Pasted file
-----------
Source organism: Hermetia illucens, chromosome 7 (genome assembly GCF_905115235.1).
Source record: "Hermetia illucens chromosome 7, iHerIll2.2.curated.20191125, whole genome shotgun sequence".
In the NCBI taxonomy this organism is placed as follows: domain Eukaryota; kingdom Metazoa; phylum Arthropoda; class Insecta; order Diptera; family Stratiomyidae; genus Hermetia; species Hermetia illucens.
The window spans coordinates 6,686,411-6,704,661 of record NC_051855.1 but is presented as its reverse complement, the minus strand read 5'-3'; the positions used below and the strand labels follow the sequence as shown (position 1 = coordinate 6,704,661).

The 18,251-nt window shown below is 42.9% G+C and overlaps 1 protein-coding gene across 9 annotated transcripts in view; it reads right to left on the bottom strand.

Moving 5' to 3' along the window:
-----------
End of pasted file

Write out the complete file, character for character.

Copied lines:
Source organism: Hermetia illucens, chromosome 7 (genome assembly GCF_905115235.1).
Source record: "Hermetia illucens chromosome 7, iHerIll2.2.curated.20191125, whole genome shotgun sequence".
In the NCBI taxonomy this organism is placed as follows: domain Eukaryota; kingdom Metazoa; phylum Arthropoda; class Insecta; order Diptera; family Stratiomyidae; genus Hermetia; species Hermetia illucens.
The window spans coordinates 6,686,411-6,704,661 of record NC_051855.1 but is presented as its reverse complement, the minus strand read 5'-3'; the positions used below and the strand labels follow the sequence as shown (position 1 = coordinate 6,704,661).

The 18,251-nt window shown below is 42.9% G+C and overlaps 1 protein-coding gene across 9 annotated transcripts in view; it reads right to left on the bottom strand.

Moving 5' to 3' along the window: